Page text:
Once you start working with APIs, you will find yourself working with keys and tokens and shared secrets (shhhhh!!!) and the like. You should never put these sorts of things directly in your code. The reason is quite simple: depending on the platform and its API, those alphanumeric identifiers may very well unlock access to your accounts or your data for anyone who comes into possession of them. Or, if not unlocking access to your data, they can enable others to use cloud-based resources (like the Google Cloud platform) that can cost you money!
R has a good way to drastically reduce the risk of this occurring. It’s up to you to take advantage of that mechanism, though.
R has a couple of “startup” files:
.Rprofilegets executed every time R starts up, so, if you always want to run some specific script, you can put it in the
.Renvironalso gets evaluated every time an R session starts, but its sole purpose is to set environment variables.
We’re not going to go into detail on
.Rprofile here, as it’s not used for the API key protection that we’re covering.
So, there’s a
.Renviron file. File that away for now.
These startup files can be located in three different locations, but only one version of any file will be read and used for any given R session. So, which one gets used? The file that gets used is the one that exists at the lowest level of the hierarchy. We’ll start from the top of the hierarchy.
R_HOME is the directory in which R is installed. Enter
R.home() to find out that location.
There may be cases where you want to put the
.Renviron file here…but generally not. It’s just cleaner to keep “the program itself” separate from “the configuration of the program.”
HOME is actually the user’s home directory. You can find out what your
HOME directory is with
Sys.getenv("HOME") (or, in RStudio, in the Files pane, click on the word Home at the top of the pane; you can get back to your working directory by selecting More > Go to Working Directory).
This is where we generally recommend that you locate your
We touched on this earlier, and it’s generally set as the current project’s directory. You can find the current working directory with
getwd(). If you have different credentials that you use with different projects, then you might want to place your
.Renviron file in this directory.
But, if you go this route, you can find yourself with a slew of
.Renviron files scattered across your system and, since only a single
.Renviron file can be used at a time, you may actually find yourself replicating some of the same auth credentials across multiple locations. Plus, if you’re being careful to not check these files in to any network locations, you can be in a world of hurt if you have a hardware failure, as you will have to recreate each individual
.Renviron file for each project before you are able to use it.
Technically, all environment variables set in
.Renviron are the same, in that they are simple key-value pair (which we’ll get to later). But, it is still useful to think of there being two types of variables:
GARGLE_EMAILfor authentication if they exist.
AW_CLIENT_SECRETfor authentication if they exist. And, many of the functions in the package will use
AW_REPORTSUITE_IDfor the company ID and report suite ID if they exist as environment variables (in both cases, though, these values can be specified or overridden within the functions themselves using the
GITHUB_PATenvironment variable as the auth token for accessing GitHub if it exists.
GA_VIEW_ID_Z. If you develop your scripts cleanly, you can have a single line of code to set the view ID to use throughout the script (e.g., “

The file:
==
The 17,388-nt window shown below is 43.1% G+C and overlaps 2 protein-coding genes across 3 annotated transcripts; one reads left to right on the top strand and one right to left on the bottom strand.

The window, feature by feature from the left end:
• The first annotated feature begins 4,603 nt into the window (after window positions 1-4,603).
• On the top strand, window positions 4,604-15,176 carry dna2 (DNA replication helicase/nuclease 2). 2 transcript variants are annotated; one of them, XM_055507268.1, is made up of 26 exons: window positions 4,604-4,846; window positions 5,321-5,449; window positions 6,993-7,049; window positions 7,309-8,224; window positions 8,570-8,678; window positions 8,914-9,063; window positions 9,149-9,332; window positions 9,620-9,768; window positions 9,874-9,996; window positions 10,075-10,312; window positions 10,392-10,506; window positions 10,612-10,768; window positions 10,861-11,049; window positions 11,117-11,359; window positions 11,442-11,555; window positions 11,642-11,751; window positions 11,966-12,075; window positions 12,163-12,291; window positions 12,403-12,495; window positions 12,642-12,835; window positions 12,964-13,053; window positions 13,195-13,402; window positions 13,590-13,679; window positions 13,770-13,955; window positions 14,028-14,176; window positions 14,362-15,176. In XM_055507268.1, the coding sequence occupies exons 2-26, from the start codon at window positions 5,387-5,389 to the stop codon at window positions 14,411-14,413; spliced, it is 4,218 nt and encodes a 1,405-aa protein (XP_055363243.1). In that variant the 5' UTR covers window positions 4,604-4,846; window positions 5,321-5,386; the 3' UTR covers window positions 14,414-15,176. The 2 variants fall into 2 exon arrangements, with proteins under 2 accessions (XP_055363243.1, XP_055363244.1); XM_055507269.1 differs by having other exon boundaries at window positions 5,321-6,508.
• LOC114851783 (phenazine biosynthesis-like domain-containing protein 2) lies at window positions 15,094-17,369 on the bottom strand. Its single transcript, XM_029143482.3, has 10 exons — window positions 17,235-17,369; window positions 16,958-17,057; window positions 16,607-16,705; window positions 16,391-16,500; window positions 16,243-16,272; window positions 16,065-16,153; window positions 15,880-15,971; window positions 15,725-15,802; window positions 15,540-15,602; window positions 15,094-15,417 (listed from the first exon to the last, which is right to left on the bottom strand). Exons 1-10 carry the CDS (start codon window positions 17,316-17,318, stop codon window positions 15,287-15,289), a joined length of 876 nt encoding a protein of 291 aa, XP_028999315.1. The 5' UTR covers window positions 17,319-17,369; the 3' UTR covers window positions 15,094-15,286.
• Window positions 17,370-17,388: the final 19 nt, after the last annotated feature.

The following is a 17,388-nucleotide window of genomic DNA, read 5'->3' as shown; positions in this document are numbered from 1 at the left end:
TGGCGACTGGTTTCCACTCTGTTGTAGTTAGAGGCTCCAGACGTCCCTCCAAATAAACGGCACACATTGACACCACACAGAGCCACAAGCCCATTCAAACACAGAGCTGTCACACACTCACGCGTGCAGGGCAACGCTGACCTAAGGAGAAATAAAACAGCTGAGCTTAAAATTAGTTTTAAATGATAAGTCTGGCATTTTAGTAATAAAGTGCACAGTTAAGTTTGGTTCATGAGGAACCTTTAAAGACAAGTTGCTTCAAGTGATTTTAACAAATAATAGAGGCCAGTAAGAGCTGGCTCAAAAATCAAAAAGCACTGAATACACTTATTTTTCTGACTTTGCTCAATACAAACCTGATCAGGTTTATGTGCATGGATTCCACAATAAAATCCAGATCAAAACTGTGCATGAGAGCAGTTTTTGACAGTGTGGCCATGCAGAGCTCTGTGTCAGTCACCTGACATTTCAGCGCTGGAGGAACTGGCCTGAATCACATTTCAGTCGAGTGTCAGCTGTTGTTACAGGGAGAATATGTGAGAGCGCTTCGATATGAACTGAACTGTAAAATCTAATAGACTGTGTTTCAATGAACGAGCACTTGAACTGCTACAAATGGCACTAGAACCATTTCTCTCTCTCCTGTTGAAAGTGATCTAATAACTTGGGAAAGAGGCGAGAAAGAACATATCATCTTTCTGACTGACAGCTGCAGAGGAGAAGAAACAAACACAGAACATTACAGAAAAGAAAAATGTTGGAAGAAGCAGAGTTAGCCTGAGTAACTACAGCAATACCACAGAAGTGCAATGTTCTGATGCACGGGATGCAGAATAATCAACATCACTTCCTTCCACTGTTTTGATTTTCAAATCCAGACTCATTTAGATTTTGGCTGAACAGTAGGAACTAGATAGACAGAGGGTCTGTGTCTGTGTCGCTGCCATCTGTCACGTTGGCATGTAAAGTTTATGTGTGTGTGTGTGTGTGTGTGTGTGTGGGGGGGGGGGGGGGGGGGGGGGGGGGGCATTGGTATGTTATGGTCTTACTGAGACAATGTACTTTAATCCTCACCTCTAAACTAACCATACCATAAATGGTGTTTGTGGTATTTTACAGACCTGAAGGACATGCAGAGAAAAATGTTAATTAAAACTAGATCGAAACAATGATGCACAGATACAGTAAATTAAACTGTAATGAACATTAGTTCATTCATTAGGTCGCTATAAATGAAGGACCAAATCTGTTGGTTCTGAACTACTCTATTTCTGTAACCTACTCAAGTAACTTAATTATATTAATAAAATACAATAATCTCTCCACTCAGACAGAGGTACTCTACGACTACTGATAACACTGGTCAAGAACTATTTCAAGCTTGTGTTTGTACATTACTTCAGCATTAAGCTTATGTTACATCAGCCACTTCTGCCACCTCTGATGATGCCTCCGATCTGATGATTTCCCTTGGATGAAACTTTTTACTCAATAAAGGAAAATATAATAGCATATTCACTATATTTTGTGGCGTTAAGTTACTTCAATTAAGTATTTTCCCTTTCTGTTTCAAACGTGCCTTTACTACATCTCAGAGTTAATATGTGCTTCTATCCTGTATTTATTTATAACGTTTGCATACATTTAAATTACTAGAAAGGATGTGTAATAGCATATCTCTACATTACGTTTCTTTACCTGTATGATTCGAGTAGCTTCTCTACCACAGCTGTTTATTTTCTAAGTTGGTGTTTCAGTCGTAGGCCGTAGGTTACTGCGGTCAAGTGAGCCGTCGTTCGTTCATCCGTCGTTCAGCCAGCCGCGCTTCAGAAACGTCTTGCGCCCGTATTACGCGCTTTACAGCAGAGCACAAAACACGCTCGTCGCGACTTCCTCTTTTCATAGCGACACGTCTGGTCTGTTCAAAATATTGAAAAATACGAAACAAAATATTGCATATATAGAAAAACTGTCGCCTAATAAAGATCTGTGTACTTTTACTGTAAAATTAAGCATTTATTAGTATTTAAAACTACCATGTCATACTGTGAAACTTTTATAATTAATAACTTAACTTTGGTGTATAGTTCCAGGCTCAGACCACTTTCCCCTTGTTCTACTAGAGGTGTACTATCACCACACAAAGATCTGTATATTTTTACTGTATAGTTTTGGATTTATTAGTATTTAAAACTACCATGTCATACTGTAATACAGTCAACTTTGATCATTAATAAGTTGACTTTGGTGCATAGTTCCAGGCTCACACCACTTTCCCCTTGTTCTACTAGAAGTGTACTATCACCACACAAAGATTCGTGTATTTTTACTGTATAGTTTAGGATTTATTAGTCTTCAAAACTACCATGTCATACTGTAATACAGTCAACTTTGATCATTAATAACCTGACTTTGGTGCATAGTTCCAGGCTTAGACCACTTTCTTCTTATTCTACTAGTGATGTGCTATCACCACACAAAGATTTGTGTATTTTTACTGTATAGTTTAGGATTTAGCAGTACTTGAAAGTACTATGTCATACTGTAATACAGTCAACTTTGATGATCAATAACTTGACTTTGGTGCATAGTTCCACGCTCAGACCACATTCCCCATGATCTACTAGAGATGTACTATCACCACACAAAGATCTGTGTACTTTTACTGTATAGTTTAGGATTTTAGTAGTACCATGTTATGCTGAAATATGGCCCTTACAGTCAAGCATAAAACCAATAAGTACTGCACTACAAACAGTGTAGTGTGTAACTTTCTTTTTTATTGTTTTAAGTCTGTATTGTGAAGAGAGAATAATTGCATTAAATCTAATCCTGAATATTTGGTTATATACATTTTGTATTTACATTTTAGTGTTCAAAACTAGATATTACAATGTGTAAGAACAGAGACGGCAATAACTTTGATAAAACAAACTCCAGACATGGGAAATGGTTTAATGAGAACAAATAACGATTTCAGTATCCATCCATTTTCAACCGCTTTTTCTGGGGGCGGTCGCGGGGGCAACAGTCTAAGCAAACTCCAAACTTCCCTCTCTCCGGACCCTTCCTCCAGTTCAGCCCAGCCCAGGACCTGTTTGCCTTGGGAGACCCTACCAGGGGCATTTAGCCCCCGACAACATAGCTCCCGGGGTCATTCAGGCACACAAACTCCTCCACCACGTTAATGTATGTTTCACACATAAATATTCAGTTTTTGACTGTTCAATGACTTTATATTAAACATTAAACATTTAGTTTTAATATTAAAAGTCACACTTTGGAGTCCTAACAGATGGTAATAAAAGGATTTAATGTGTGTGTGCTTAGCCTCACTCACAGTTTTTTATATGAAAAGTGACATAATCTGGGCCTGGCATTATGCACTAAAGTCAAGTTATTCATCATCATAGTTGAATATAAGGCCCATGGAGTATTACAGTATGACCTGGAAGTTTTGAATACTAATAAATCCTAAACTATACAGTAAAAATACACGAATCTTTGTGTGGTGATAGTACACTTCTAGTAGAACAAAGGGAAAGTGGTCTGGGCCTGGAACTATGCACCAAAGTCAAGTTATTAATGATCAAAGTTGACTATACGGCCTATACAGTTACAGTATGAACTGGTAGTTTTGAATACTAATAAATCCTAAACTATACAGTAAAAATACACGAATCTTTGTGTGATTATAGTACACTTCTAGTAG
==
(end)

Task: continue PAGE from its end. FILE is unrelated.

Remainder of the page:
ga_view <- Sys.getenv("GA_VIEW_ID_X")”–more on that specific syntax below) and then simply update that one line of code to reference the appropriate client whenever you want to use the script with a different account.
The structure of the
.Renviron file is quite simple. It’s just a text file with one row for each variable you want to define. As an example, the following
.Renviron file establishes two environment variables:
GA_VIEW_ID_Y. As we discussed above, the first of these is an environment variable that the googleAnalyticsR checks for when performing authentication, while the second is just a convenience variable that is the view ID for our client, “Y”:
# Google Analytics Values GAR_CLIENT_JSON = "/Users/gilligan/Documents/R Projects/ga-client.json" GA_VIEW_ID_Y = "ga:XXXX1474"
Note that you can also include comments in the
.Renviron file just as you would include comments in R script–by starting the line with a
Environment variables are accessed using the
Consider the above example. Let’s say that we’re writing a script that uses
googleAnaltyicsR. In the script, we could create an object called
ga_view_di that establishes what we’ll use for the
viewId argument throughout the function calls used in our script:
ga_view_id <- Sys.getenv("GA_VIEW_ID_Y")
We’ll cover Github later, but, if you’re using Github to manage your projects (and there are lots of reasons to do that), you do not want to include your
.Renviron file when you commit code to the repository. The way to bake this into your process is to add a couple of lines (one line, really, but comments are nice to use):
# Environment file .Renviron
.gitignore file specifies which files to not include when checking updates into a repository. You may also want to include data files in the
.gitignore file…but that’s a topic for another page.
This doesn’t mean that you shouldn’t be backing up your
.Renviron file(s). You absolutely should be! But, this is a key reason that we recommend using a single, master
.Renviron file that lives in your home directory (the second of the three options described above). While that directory may only contain locally-stored files, any time you update your
.Renviron, you can get in the habit of backing it up to a secure, but non-local location: be that Goole Drive, OneDrive, Dropbox, or even as a document within your password manager.